“We must end the carbon economy”: Top Economists
End the Carbon Economy
August 7, 2020

The Global School for New Leadership

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There is no doubt: The Climate Movement took off thanks to NGOs and Activists, leaving the academia full of critics for inaction, excess of ego and pointless debates. Despite the failure of academia on calling to action for climate change, or even promoting a meaningful change, this time every intervention needs to be supported.

A letter signed by more than 100 economists published in the Guardian outlines how the “carbon economy” amplifies racial, social and economic inequities, and lays out a strategy for improving this situation. “From deep-rooted racism to the Covid-19 pandemic, from extreme inequality to ecological collapse, our world is facing dire and deeply interconnected emergencies.

But as much as the present moment painfully underscores the weaknesses of our economic system, it also gives us the rare opportunity to reimagine it. As we seek to rebuild our world, we can and must end the carbon economy,” they write.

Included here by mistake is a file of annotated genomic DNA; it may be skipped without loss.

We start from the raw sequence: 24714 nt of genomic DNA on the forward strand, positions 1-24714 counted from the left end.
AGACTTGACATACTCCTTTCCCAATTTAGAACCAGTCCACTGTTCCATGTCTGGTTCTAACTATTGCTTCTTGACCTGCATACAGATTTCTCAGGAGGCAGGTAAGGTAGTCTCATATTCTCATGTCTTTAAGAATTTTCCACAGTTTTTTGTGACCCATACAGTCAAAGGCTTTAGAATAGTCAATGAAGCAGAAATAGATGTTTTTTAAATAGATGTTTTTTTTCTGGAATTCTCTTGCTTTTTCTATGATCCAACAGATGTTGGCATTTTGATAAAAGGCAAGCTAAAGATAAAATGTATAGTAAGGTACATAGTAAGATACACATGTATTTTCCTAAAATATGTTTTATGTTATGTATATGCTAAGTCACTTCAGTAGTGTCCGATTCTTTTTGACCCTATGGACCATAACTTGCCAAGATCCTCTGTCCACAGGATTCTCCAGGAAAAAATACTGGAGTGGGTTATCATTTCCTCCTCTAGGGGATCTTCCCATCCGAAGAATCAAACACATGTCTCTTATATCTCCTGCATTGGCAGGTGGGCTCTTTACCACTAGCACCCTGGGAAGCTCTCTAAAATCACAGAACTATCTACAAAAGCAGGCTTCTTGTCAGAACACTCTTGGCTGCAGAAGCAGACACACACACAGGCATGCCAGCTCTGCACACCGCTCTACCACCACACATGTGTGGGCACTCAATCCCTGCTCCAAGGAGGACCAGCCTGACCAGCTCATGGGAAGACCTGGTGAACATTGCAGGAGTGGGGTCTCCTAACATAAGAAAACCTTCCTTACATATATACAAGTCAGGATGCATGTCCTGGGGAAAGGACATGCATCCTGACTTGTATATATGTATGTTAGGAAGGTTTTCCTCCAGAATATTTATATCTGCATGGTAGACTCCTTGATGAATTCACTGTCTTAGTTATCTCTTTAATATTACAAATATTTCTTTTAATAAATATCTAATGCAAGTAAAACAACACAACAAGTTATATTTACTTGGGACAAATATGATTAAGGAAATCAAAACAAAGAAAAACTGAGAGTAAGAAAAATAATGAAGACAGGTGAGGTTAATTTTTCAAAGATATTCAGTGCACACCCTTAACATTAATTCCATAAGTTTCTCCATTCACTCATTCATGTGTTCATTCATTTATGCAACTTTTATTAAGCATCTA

The effects on Climate Change have been more deadly all around the world, this “exposes the hard reality of climate change”. It adds:

“Experts argue that every country must fundamentally rethink how it prepares for similar disasters as the effects of global warming accelerate.”

They call on:

  1. 1. Governments must actively phase out the fossil fuel industry.
  2. 2. Institutions of financial power must end their fossil fuel investments and funding.
  3. 3. People must build political power to advocate for a fairer economic system.
  4. 4. Policymakers to recognize the role that meaningful climate action has to play in rebuilding our world – to recognize that a healthy economy and society require a healthy planet.

The Global School for Social Leaders joins this call on ending the carbon economy NOW.

Read the full letter here.

Some of the signers:

Joseph E. Stiglitz, Columbia University

Gabriel Zucman, University of California, Berkeley

Robert B. Reich, University of California, Berkeley

Dani Rodrik, Harvard University

Mariana Mazzucato, UCL

Jeffrey D. Sachs, Columbia University

Darrick Hamilton, The Ohio State University

Gernot Wagner, New York University

Erik Brynjolfsson, Stanford University

Emmanuel Saez, University of California, Berkeley

Dean Baker, Center for Economic and Policy Research

Ann Pettifor, Policy Research in Macroeconomics

Michael Ash, University of Massachusetts Amherst

Jessica Gordon-Nembhard, John Jay College – CUNY 

Douglas Almond, Columbia University

Stephen A. Marglin, Harvard University

Clair Brown, University of California, Berkeley

Juliet Schor, Boston College

And many more..